No lies detected.

Image may contain: 1 person

Elizabeth Warren. Credit Gerald Herbert – Associated Press

Of course, Warren’s statement got Fox News and other conservatives frothing. Yarmouth Police Chief Frank G. Frederickson called her comments “disrespectful and divisive.” With his sights on reelection in November, Governor Charlie Baker told the Boston Herald that police “absolutely feel like they’ve been on the wrong end of a lot of this rhetoric that’s gone on in this country for quite a while.”

As the backlash reached a boil, Warren did something I found maddening — she sought to clarify comments that needed no clarification. “I spoke about an entire system — not individuals — and I will continue to work on reforms to make the criminal justice system fairer.”

Warren’s detractors know exactly what she meant. The criminal justice system is racist — this isn’t a debatable point. Why, then, is it so hard to call a thing a thing when it comes to racism?

“White anxiety” is racism. “Economic anxiety” is racism. “White nationalism” is racism. Some people wrack their brains searching for euphemisms that allow them to avoid mentioning racism, because saying so would acknowledge its presence; meanwhile, racism, enabled and unchecked, is smothering this nation.


Last June, I participated in a panel about white privilege at Boston University’s School of Public Health. In the audience, a white man said the term “white privilege” was so alienating it kept white people from considering issues of racial inequality. I responded that people of color are done with fretting over the continued comfort of white people; we all need to confront, in no uncertain terms, caustic prejudices that sustain white supremacy and endanger people of color.

I thought of that pointed conversation when I read Warren’s walk-back.

She made her initial comments at a historically black university before a racially mixed audience. From the cases of the Central Park Five to Kalief Browder to Curtis Flowers, they know how corrosive the criminal justice system can be for people of color. Statistics back up Warren’s statements.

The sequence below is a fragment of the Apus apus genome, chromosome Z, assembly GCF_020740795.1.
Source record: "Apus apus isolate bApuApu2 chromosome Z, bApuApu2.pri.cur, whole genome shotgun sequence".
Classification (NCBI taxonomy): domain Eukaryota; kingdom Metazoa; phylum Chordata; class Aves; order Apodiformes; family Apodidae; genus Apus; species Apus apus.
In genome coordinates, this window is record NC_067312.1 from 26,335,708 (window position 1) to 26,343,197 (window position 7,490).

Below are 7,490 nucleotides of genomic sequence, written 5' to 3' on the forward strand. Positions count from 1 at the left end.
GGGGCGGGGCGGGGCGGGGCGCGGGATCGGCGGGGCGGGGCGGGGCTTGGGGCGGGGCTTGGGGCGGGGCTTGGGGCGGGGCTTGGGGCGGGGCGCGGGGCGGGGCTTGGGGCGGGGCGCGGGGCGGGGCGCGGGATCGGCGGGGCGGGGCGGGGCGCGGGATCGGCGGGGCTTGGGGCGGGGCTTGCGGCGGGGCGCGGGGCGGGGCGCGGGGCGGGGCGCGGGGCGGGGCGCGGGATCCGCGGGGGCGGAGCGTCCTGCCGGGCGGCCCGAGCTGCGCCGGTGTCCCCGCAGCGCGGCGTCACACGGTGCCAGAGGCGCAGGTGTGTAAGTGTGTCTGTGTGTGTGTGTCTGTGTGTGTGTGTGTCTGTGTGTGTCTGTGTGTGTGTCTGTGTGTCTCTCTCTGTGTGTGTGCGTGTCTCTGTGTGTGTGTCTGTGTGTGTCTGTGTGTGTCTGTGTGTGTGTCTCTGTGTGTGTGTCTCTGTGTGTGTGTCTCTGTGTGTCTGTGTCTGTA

Still, in an election year — and with her name still on 2020’s front burner — Warren felt compelled to be mindful in a way that’s never required of Republicans.

Say what you want about President Trump — and I certainly have — but he never backs down from a statement. He tweets and utters blatant lies and spews disgusting insults at perceived adversaries by name, and then he refuses to apologize, clarify, or retract anything.

Compare that to Hillary Clinton during the 2016 election. She was spot-on when she said: “you could put half of Trump’s supporters into what I call ‘the basket of deplorables.’ The racist, sexist, homophobic, xenophobic, Islamophobic — you name it.” Clinton’s comment wasn’t a mistake; the fault came in her apology for a statement whose veracity has been proved time and again.

I don’t have the time or energy to accommodate people who have neither earned it nor deserve it. Conservatives manufacture umbrage to stifle dissent. It’s just another version of the hoary “civility” argument, which I’m sure will be resurrected again when conservatives need another sound-bite distraction.

In discussing racism within our institutions or daily lives, we should be flexing instead of flinching. Nothing can be achieved if we allow those who benefit from its sustainment to bully us out of calling racism by its name.

Renée Graham can be reached at Follow her on Twitter @reneeygraham.